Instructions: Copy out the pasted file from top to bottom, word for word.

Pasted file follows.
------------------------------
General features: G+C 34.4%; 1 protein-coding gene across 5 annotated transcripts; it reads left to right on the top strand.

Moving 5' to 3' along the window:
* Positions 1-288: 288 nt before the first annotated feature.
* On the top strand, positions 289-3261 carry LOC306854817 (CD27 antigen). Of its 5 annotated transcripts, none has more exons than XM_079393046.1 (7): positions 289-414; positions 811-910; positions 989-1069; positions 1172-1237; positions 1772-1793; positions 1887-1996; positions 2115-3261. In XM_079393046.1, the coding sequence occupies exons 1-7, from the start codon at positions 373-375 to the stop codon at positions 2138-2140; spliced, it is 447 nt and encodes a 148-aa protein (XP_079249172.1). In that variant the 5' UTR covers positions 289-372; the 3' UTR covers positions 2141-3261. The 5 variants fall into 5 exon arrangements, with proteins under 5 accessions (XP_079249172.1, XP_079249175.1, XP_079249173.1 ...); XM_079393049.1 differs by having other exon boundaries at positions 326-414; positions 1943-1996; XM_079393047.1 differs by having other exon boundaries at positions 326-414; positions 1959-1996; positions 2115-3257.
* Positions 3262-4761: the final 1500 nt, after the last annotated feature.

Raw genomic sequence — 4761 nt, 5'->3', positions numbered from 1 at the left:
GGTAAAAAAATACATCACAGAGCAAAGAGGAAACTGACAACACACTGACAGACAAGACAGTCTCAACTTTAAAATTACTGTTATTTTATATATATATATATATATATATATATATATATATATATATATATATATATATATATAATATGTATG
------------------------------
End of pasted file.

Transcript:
General features: G+C 34.4%; 1 protein-coding gene across 5 annotated transcripts; it reads left to right on the top strand.

Moving 5' to 3' along the window:
* Positions 1-288: 288 nt before the first annotated feature.
* On the top strand, positions 289-3261 carry LOC306854817 (CD27 antigen). Of its 5 annotated transcripts, none has more exons than XM_079393046.1 (7): positions 289-414; positions 811-910; positions 989-1069; positions 1172-1237; positions 1772-1793; positions 1887-1996; positions 2115-3261. In XM_079393046.1, the coding sequence occupies exons 1-7, from the start codon at positions 373-375 to the stop codon at positions 2138-2140; spliced, it is 447 nt and encodes a 148-aa protein (XP_079249172.1). In that variant the 5' UTR covers positions 289-372; the 3' UTR covers positions 2141-3261. The 5 variants fall into 5 exon arrangements, with proteins under 5 accessions (XP_079249172.1, XP_079249175.1, XP_079249173.1 ...); XM_079393049.1 differs by having other exon boundaries at positions 326-414; positions 1943-1996; XM_079393047.1 differs by having other exon boundaries at positions 326-414; positions 1959-1996; positions 2115-3257.
* Positions 3262-4761: the final 1500 nt, after the last annotated feature.

Raw genomic sequence — 4761 nt, 5'->3', positions numbered from 1 at the left:
GGTAAAAAAATACATCACAGAGCAAAGAGGAAACTGACAACACACTGACAGACAAGACAGTCTCAACTTTAAAATTACTGTTATTTTATATATATATATATATATATATATATATATATATATATATATATATATATATATATAATATGTATG